ber. t'pwards of 6,000 people attended meeting was rather surprising to the people, as the
on the Sabbath preceding. A list of the schools usual manner for a chief is, in the first which were examinel, is suhjoined. place, to repair to the principal man of the place, and partake of a sumptuous feast. The day fojlowing being the monthly concert, the governor was invited to take a pari on the occasion, which he readily consined to do, and made an appropriate address,
2551 urging the people to give need to the mes. There are 5 schools and the same numsages of mercy, that were proclaimed to them throngh the torbearance of God. He legible hand on slates. The whole number
ber of teachers. About 300 write quite a afterwards made an appropriate prayer. may not be anviss here to say, that the spell readily, and read and recite lessons.
The church was constantly crowded to main object of the gorernor's visit is to superintend the building of a new church, which is a season highly enjoyed by all
overflowing during the whole examination; for which he freely volunteered his services. similar to holidays in America. My time He also brought his own men to prform is wholly occupied upwards of a week the work. The length is to le 147 feet, the
While not engaged in examination, they breadth 60, and the height 32 feet. 8. Happy were we again to hail the
are constantly crowding our house, asking arrival of the Packet, especially as it questions-Is it lawful to do this? Is it brought to our aid Mr. and Mrs. Clark, expedient to do that? and a great number who came to unite with us in labering for appear anxious to find the way of life. the good of these poor heathen, while there are so nany pressing into the kingdom. Extraordinary Attention to Religion. The natives are coming every day, and almost every huur in the day, with anxious April, 1830. About a year has now inquiries respecting their souls. They come
elapsed since the attention to religion conin such numbers, that we deemed it best to
menced here; and the spirit of inquiry has Bet apart one day in each week to attend to
extended more than sixty miles. Very their inquiries. Monday afternoon and eve many natives have left their lands, and ning is wholly occupied in giving thein in come and asked permission to settle where struction on the all-important subject of they can enjoy religious instruction. Four their salvation. The meeting is conducted head-men, residing from six to eighteen something in the manner of meetings of in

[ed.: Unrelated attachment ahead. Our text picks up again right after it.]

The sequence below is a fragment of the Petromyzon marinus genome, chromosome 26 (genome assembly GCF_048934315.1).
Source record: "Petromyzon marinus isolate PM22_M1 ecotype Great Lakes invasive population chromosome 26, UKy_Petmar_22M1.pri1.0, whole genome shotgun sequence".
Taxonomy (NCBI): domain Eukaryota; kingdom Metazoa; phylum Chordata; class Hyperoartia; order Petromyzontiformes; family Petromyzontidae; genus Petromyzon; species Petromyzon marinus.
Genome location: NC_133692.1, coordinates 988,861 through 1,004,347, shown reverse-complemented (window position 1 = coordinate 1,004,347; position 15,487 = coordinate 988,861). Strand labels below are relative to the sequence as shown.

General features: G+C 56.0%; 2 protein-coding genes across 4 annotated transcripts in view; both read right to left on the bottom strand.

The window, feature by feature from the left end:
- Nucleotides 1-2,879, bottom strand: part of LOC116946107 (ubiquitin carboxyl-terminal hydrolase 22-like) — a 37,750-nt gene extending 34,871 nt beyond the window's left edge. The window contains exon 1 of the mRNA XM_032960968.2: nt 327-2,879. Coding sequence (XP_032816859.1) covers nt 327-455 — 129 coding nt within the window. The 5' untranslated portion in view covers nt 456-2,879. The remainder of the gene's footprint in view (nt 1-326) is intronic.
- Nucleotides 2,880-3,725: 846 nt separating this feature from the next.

miles distant, have come and settled down quiry at home.
near us in order to partake in the worship
privileges. Many say that they have ob-
tained joyful hearts, so much so that they
cannot sleep at night. One and another July 13. I have lately received informa
come 'o us with the inquiry, Is it right to ticn ihat the chief priestess of Pele (the weep and shed tears? Sometimes, say they, goddess of volcanos] has left her residence our tears run down our cheeks while thinkin Hamakua to take up her abode here ing of God's goodness; sometimes at home, where she can enjoy the preaching of the :ut other times by the way, and when in the gospel, being fully convinced of bir folly in house of prayer, and also in private devoofficiating as high priestess to that which was itions. They inquire, What can be the the most terrible of all their gods. When I meaning of the tears running have questioned her respecting her belief in Can it be right to weep so much? They their former terrible deity, her feelings seem freely own, that Paul's description of the to revolt at the idea of saying any thing Ivices of the heathen, in the first chapter of respecting her former belief in that which I Romans, is a correct delineation of their
character, and say, How could he have! On the next day Mr. Elsworth records another known it so well? Oor house has been
bereavement which tiese parents were made to thronged from morning till night, and from experience. night till morning. We have frequently been called up at midnight to converse Mr. and Mrs. Vaill have again been callwith those who are anxious, and then again led to mourn. Their only son, who was at daylight; so that we have little or no
sick at Candy's Creek, died on the 2:38 time of our own.
instant, having been sick three weeks. He Our labors are numerous and much
was bronght to acknowledge the justice of varied. We have public worship twice on God and to beg for mercy. the Sabbath. Mrs. G. has a large Sabbath school between meetings, and also a bible The daughter, Mary Ann Vaill, died Sept. class in the afternoon, and she also meets a
16th, at the age of 17. The son, Noah, was 2 praying circle of females in the evening, and a school likewise in the week of about
years old, and died on the 234 of October. In 30 scholars. The above, and the continued April last the youngest son of these parents was calls of the natives, occupy most of our
accidentally drowned. time. Monday from two o'clock P. M. till nine in the evening, our house is thronged! EXTRACTS FROM A LETTER OF MR. THUMPwith natives who attend our meeting for religious inquiry. Wednesday afternoon we have a public lecture.
Seizure of the Mission Premises at High
EXTRACTS FROM A LETTER OF MR. ELS
WORTH, DATED AT BRAINERD.
Since Mr. Thompson was driven from High
tower by the Georgia guard his family have resided principally at Brainerd, while he has spent his time, as far as his circumstances would per
mit, in visiting Cherokee families and preaching Sickness at the Station.
in their villages, il ditterent parts of the 112
tion. On these tours for preaching he has freOn the 26th of October, Mr. Elsworth gave the quently visited Hightower, the scene of his forfollowing painful account of the dealings of the
mer labors, Lord with that station.
It was stated at
953 of the last volume, in a
letter of Miss Fuller, that the commander of the For the last five weeks our Heavenly guard had threatened to seize the buildings at Father has laid his hand heavenly upon us.